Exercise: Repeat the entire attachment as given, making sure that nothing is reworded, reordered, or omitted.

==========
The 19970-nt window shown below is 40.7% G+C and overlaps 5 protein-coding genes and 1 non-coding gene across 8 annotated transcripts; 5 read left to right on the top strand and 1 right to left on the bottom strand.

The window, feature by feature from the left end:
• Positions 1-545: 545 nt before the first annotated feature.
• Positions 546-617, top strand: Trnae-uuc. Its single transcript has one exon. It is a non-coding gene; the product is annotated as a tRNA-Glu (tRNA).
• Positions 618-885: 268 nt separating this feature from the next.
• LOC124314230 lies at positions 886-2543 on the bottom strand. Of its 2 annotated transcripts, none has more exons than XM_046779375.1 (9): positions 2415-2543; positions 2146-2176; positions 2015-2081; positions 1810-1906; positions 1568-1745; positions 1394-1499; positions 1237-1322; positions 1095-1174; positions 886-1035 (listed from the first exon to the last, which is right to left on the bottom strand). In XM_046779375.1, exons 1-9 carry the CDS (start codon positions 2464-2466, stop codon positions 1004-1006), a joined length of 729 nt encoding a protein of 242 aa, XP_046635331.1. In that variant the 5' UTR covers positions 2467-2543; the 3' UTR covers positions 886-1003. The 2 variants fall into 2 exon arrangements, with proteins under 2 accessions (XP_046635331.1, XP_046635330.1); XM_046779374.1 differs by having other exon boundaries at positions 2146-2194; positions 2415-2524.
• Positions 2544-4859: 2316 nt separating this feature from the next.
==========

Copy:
The 19970-nt window shown below is 40.7% G+C and overlaps 5 protein-coding genes and 1 non-coding gene across 8 annotated transcripts; 5 read left to right on the top strand and 1 right to left on the bottom strand.

The window, feature by feature from the left end:
• Positions 1-545: 545 nt before the first annotated feature.
• Positions 546-617, top strand: Trnae-uuc. Its single transcript has one exon. It is a non-coding gene; the product is annotated as a tRNA-Glu (tRNA).
• Positions 618-885: 268 nt separating this feature from the next.
• LOC124314230 lies at positions 886-2543 on the bottom strand. Of its 2 annotated transcripts, none has more exons than XM_046779375.1 (9): positions 2415-2543; positions 2146-2176; positions 2015-2081; positions 1810-1906; positions 1568-1745; positions 1394-1499; positions 1237-1322; positions 1095-1174; positions 886-1035 (listed from the first exon to the last, which is right to left on the bottom strand). In XM_046779375.1, exons 1-9 carry the CDS (start codon positions 2464-2466, stop codon positions 1004-1006), a joined length of 729 nt encoding a protein of 242 aa, XP_046635331.1. In that variant the 5' UTR covers positions 2467-2543; the 3' UTR covers positions 886-1003. The 2 variants fall into 2 exon arrangements, with proteins under 2 accessions (XP_046635331.1, XP_046635330.1); XM_046779374.1 differs by having other exon boundaries at positions 2146-2194; positions 2415-2524.
• Positions 2544-4859: 2316 nt separating this feature from the next.